Mark: And it sounded great!

Maggie: It has such a timely message, too.

Mark: Also, there’s a jazz viola in the second verse.  

Maggie: I think the viola is our secret weapon throughout the whole album.

Mark: That was a little bit of a nod to Stevie’s music because Stevie’s R&B, a lot of it is based in his knowledge and love of Jazz music. And back in the Seventies, there was a real fine line there.  A lot of the great artists like Al Jarreau and people like that could walk that line and go right back and forth. We had the string quartet sound on “Love’s in Need of Love Today” and then, out pops the jazz viola verse; and I just love that.

Maggie:  And it’s so authentic to you because Mark’s whole career has been about taking these bowed string instruments and crossing these bridges and bringing these genres together.  Making like, viola, Jazz, Stevie Wonder opportunities. It’s so important for other string players to hear that you can do this.

LMNR to both: The song “Something to Love.”  That song really resonated with me. Music is such a big part of my existence and that’s what something to love is about for me.

Mark: That’s another one that Maggie picked up.

Maggie: It’s such a beautiful message, that’s Jason Isbell’s lyrics.  Yeah, all of it, even the covers, we just felt like, ‘we love that message’, or ‘we believe that too’, or ‘we want to share that’.  Also, what we feel, we want to see in the world, the change you want to see in the world. Its almost like self-help, or therapy or mental health?  That song especially is kind of a mental health PSA.  Its good to have something that you love to do.  Because the smallest thing, like going for a walk, or looking at the stars can be something that helps you get through the day.

Mark:  With that one, and a couple of the other covers, my biggest goal as a producer, was to get a great feel on the tracks. And we had the musicians to do it. John Gardner and Dennis Crouch. When we hit upon that feel, that groove in the studio on each of those –

Maggie: It comes to life, it’s like you find the heartbeat, and it’s like you’ve created a living thing.

Mark: Yes. And it was so fun to have that to take back to our home studio to finish it.

Maggie: You built on top of it too, with all those beautiful instruments that have all this rich history with you, through your life and through our life together. That’s why I love the title of “Life After Life” because it can have so many different meanings for us.  Like, Mark lived a whole, I don’t know, five lifetimes before we even met [laughter].  Now we have this life together, and even together we’ve done so many very different things.  We started with just violin instrumentals, we were a Classical crossover (I guess you could say), then the family band, playing with Zac Brown, doing more contemporary type stuff. Singing more, through the pandemic – that in itself – we’re all emerging from that with a new lease on life. And that kind of all led us here.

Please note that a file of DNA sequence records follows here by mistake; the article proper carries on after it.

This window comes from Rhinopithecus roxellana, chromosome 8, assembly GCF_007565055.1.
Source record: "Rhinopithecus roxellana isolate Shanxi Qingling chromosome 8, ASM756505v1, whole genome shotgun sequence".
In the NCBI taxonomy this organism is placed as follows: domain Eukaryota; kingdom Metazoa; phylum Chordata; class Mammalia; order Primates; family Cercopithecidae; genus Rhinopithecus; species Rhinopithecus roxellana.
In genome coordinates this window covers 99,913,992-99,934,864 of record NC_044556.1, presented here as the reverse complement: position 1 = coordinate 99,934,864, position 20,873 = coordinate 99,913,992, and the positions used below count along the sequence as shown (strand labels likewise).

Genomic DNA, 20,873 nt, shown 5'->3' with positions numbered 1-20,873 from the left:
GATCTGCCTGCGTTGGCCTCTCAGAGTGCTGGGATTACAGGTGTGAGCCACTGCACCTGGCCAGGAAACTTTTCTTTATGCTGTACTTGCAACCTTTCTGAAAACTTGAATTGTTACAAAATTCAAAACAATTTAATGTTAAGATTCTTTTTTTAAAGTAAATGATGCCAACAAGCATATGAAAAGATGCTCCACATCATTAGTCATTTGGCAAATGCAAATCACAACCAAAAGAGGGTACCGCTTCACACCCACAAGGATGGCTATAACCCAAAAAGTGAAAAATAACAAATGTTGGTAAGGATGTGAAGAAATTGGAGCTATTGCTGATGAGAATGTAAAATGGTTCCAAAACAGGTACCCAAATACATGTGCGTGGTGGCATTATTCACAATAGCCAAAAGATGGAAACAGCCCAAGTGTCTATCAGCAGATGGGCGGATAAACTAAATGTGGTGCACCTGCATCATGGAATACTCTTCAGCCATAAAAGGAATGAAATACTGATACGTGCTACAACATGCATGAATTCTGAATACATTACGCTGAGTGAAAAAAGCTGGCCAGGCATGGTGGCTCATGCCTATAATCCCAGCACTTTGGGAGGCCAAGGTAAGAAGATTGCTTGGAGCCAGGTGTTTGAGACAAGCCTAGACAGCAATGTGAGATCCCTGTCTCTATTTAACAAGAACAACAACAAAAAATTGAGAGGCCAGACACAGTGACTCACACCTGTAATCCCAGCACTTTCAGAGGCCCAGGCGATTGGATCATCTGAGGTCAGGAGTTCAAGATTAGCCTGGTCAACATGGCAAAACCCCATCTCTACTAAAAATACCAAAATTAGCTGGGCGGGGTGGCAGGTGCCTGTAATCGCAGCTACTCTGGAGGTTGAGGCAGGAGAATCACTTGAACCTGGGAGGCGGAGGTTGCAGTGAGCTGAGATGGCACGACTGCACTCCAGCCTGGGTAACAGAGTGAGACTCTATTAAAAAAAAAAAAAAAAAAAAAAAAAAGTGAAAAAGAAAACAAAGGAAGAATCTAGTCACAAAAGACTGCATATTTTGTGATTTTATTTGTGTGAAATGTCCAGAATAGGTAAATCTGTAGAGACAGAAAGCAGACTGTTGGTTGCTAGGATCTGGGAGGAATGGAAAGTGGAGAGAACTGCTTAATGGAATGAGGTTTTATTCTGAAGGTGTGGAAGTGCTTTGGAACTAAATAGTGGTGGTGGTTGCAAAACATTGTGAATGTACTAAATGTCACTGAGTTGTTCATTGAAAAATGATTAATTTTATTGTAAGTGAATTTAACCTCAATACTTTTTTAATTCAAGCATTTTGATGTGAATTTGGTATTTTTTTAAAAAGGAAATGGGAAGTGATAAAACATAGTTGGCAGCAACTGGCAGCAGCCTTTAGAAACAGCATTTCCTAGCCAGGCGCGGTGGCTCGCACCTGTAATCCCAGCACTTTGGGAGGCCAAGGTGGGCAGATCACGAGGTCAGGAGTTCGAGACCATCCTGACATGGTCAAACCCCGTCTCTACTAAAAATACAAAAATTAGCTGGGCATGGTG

Mark: Maggie’s got a wonderful story-telling voice that has now come out and people are hearing it. It’s so interesting, because you definitely have female singer-songwriters out there, interpreting their thoughts for their audiences.  Then you have a lot of female singers who just belt it out, croon, and go for the big long notes at the height of their range.  I think what Maggie is doing is fairly unique where she’s interpreting poetry in a way that is very artistic and musical.  From my perspective, I can see that she is tapping into this talent of being a vocalist through her ability on the violin. We’ve both been on that track for so many years, then she comes over to being the chief vocalist on an album for the first time, really an introduction debuting her vocal talents. That’s what was kind of magic to me in those sessions.  She put it all out there. She was communicating to the three of us that were recording the tracks, while she was there in the vocal booth – we could all see each other.  She was singing to us to make sure that we understood what we needed to do, what our mission was. It technically started out as what we call a ‘scratch’ track, but it became so much more very quickly.

Maggie: There is something about when you’re with other really great musicians, there’s just this energy that you create together, it’s magical.

Mark: Luckily, she had my good mic too. We had the AKG-C24 on her, and I use Neumann’s on my guitar. That’s another thing.  We had these great microphones that I had kept from the eighties, and they were made in the fifties- they were classics. Her violin sounds really good through the Neumann’s, and mine historically has always sounded good through the AKG-C24, I’ve used that on almost all my recordings (including New Nashville Cats) going way back.  The sound you hear on the album is her playing through the old Neumann M49’s (circa early 1950’s), there are two of them and they’re spread apart by a couple of feet.  I’m playing my fiddle through the AKG-C24, which is a stereo microphone as well.  There is a lot of sonic beauty that was part of the creative process in this whole thing too.